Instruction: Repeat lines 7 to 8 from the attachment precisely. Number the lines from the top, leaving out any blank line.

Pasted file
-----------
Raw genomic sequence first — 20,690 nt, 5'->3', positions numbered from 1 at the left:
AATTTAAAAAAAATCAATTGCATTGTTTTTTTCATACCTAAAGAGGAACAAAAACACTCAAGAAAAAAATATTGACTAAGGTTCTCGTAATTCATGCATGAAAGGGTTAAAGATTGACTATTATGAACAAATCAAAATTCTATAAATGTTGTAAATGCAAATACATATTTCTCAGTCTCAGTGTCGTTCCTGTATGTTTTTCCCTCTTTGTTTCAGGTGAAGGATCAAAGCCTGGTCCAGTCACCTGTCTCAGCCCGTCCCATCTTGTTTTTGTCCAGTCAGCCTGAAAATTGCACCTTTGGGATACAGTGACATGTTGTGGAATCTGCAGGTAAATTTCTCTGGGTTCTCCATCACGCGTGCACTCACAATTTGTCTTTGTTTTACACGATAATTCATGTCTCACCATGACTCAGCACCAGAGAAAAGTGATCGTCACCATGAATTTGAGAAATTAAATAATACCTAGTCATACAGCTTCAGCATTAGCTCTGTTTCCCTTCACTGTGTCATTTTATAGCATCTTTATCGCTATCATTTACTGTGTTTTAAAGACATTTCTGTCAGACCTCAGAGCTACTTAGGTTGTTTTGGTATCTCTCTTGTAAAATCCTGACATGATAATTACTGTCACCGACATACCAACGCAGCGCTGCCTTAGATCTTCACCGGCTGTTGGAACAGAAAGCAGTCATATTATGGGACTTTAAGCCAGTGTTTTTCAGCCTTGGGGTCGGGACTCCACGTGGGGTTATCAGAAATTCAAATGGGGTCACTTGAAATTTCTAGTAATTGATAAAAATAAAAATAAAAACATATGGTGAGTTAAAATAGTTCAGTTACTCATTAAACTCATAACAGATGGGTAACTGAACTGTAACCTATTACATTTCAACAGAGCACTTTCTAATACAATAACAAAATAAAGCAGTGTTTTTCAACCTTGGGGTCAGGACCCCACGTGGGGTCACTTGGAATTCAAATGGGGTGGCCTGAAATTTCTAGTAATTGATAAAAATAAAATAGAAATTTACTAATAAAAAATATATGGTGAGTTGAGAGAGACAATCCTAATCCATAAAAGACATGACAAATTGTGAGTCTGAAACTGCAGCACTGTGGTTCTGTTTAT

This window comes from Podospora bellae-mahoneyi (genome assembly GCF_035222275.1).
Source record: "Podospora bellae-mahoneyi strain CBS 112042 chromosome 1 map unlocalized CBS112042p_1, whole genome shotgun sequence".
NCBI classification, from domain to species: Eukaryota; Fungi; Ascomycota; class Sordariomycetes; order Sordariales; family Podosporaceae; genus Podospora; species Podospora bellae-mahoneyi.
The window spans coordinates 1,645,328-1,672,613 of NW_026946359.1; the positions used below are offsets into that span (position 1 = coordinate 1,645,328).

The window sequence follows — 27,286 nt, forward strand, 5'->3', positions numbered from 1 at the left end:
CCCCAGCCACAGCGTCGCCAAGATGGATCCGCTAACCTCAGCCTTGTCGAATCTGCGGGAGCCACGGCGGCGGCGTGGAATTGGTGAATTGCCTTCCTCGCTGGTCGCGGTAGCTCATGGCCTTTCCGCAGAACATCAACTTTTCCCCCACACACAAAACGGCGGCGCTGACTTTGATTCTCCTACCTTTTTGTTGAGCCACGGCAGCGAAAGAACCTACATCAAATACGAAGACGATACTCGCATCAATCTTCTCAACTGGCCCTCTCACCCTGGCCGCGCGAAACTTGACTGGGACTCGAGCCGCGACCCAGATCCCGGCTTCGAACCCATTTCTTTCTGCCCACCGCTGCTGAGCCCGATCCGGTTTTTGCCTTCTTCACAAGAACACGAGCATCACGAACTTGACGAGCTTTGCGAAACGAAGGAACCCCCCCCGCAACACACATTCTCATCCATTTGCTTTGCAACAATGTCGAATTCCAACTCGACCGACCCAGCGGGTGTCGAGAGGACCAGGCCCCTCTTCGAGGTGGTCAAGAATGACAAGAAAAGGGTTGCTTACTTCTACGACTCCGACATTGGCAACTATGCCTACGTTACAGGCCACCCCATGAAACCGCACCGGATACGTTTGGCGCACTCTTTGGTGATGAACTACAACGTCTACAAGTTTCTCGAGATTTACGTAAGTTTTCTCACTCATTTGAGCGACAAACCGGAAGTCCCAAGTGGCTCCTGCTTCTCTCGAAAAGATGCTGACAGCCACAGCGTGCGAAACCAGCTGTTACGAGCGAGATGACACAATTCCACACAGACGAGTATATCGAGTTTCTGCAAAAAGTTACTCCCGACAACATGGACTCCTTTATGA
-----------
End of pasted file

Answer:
The window sequence follows — 27,286 nt, forward strand, 5'->3', positions numbered from 1 at the left end:
CCCCAGCCACAGCGTCGCCAAGATGGATCCGCTAACCTCAGCCTTGTCGAATCTGCGGGAGCCACGGCGGCGGCGTGGAATTGGTGAATTGCCTTCCTCGCTGGTCGCGGTAGCTCATGGCCTTTCCGCAGAACATCAACTTTTCCCCCACACACAAAACGGCGGCGCTGACTTTGATTCTCCTACCTTTTTGTTGAGCCACGGCAGCGAAAGAACCTACATCAAATACGAAGACGATACTCGCATCAATCTTCTCAACTGGCCCTCTCACCCTGGCCGCGCGAAACTTGACTGGGACTCGAGCCGCGACCCAGATCCCGGCTTCGAACCCATTTCTTTCTGCCCACCGCTGCTGAGCCCGATCCGGTTTTTGCCTTCTTCACAAGAACACGAGCATCACGAACTTGACGAGCTTTGCGAAACGAAGGAACCCCCCCCGCAACACACATTCTCATCCATTTGCTTTGCAACAATGTCGAATTCCAACTCGACCGACCCAGCGGGTGTCGAGAGGACCAGGCCCCTCTTCGAGGTGGTCAAGAATGACAAGAAAAGGGTTGCTTACTTCTACGACTCCGACATTGGCAACTATGCCTACGTTACAGGCCACCCCATGAAACCGCACCGGATACGTTTGGCGCACTCTTTGGTGATGAACTACAACGTCTACAAGTTTCTCGAGATTTACGTAAGTTTTCTCACTCATTTGAGCGACAAACCGGAAGTCCCAAGTGGCTCCTGCTTCTCTCGAAAAGATGCTGACAGCCACAGCGTGCGAAACCAGCTGTTACGAGCGAGATGACACAATTCCACACAGACGAGTATATCGAGTTTCTGCAAAAAGTTACTCCCGACAACATGGACTCCTTTATGA